Human Papillomavirus (HPV) is a relatively common virus that affects men and women. There are different types of HPV that affect different parts of the body. In some instances the virus stays in the body for months or years, causing changes to cells that can lead to HPV-related cancers and diseases.1
HPV could potentially impact any sexually active man and woman. It is predicted that four out of five Australians will have an HPV infection at some point in their lives. Because there are different types of HPV, different parts of the body can be affected by the virus. HPV can cause genital warts, but these strains of the virus do not cause cancer. In other instances, HPV doesn’t have symptoms so people infected with the virus may not know they have it. In some cases HPV can cause penile, anal, cervical, vulval and vaginal cancers. 1
The strains of the HPV virus causing genital disorders are passed from person to person through sexual contact.1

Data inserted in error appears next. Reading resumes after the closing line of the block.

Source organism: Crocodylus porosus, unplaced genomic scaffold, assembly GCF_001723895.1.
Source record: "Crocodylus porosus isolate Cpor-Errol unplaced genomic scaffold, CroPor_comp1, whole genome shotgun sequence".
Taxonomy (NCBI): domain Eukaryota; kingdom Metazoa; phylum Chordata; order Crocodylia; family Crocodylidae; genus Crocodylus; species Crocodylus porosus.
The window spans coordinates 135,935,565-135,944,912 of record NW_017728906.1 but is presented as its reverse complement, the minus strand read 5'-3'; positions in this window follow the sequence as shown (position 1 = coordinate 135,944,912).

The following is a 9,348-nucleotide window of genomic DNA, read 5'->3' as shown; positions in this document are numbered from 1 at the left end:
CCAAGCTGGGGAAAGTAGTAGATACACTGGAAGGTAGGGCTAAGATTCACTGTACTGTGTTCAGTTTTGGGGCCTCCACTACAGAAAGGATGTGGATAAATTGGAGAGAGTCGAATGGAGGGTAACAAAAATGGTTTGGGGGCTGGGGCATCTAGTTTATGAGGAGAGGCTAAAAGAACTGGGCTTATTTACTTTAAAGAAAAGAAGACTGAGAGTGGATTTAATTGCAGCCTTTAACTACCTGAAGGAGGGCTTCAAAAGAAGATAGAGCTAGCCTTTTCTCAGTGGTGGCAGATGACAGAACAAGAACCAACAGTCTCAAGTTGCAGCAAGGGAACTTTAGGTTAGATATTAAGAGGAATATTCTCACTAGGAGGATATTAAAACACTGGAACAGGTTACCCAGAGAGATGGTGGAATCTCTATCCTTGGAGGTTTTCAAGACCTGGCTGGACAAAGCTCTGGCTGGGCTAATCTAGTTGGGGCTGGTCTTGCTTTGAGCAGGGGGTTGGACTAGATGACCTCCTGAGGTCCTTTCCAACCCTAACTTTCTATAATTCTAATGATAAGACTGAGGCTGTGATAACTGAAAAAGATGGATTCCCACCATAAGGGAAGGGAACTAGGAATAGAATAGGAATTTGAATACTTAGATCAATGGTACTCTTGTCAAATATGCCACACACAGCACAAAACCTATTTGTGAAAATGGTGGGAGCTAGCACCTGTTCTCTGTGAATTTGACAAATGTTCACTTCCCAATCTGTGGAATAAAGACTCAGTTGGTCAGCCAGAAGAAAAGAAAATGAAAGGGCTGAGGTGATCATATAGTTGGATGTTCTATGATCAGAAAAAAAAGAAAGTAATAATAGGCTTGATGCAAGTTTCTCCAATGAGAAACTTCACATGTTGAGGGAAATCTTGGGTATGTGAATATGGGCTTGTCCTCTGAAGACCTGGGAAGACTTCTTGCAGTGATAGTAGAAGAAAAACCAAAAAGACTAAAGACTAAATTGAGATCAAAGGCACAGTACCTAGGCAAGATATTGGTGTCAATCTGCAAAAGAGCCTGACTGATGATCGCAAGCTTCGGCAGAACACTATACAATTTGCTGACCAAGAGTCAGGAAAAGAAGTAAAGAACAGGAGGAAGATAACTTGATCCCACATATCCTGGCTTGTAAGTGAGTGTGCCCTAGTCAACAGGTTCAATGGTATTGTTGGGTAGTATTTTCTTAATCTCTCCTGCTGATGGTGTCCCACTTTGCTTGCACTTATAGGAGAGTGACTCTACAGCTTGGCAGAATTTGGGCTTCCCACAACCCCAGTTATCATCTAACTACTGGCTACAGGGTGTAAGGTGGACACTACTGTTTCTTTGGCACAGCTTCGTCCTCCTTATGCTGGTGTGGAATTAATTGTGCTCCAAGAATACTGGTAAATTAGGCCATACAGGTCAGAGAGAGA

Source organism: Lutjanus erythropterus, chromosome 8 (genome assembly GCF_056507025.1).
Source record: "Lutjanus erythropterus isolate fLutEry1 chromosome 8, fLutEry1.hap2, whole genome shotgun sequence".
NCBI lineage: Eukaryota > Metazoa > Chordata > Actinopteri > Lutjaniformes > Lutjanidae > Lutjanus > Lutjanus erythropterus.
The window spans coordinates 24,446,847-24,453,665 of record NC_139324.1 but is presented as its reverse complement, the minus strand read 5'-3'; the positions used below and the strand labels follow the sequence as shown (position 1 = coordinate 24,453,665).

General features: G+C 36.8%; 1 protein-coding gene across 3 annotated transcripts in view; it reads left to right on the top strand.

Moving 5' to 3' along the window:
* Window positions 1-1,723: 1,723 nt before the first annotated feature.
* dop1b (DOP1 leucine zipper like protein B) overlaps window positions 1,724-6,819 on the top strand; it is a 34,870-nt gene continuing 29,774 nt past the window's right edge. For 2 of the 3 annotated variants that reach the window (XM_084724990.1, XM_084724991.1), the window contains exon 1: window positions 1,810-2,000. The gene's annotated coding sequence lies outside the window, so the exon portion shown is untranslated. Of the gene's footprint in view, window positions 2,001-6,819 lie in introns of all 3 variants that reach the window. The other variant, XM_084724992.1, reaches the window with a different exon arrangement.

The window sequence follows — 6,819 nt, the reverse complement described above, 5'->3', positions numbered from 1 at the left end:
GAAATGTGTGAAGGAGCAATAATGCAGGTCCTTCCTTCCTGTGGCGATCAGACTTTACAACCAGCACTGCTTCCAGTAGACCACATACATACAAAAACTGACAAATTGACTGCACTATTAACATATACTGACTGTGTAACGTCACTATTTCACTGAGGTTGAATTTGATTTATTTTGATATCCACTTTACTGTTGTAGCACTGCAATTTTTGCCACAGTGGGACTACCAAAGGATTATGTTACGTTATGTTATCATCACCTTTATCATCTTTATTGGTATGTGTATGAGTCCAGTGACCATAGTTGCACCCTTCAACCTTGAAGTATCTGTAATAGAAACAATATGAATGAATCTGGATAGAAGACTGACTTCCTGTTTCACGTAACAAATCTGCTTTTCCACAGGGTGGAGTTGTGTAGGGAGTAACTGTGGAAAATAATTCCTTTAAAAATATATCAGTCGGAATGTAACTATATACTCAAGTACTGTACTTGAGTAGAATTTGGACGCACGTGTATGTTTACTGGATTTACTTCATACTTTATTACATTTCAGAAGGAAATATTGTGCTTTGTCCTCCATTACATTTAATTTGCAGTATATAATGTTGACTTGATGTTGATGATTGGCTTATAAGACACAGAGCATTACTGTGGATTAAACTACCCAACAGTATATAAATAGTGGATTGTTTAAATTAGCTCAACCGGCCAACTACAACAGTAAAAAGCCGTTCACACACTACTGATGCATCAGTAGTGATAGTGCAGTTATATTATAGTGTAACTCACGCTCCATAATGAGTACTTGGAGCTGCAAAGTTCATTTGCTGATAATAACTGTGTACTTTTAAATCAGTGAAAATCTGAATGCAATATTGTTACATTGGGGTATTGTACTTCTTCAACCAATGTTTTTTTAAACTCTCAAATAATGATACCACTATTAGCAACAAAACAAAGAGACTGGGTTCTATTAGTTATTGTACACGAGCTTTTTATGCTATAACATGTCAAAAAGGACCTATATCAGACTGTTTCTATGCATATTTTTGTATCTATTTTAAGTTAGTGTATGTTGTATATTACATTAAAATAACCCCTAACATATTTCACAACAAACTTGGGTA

The most effective way to prevent HPV is through vaccination. The vaccine is most effective given before someone is sexually active. The vaccination is provided in three doses over a six month period. To ensure best protection, it is important to ensure all three doses are administered. Australia has a school-based HPV Vaccination Program. The vaccine is available to students aged 12 to 13 years. 1
As there are often no symptoms of HPV, many people are never aware they have the virus. The most effective way for women to monitor health is to have regular pap smears, which monitor abnormal cells on the cervix. In most cases the immune system clears many HPV strains from the body naturally over time. 2
Speak to a General Practitioner (GP) about the HPV vaccination. Sexually active women should proactively monitor their health with regular pap smear tests, which can also be provided by a GP.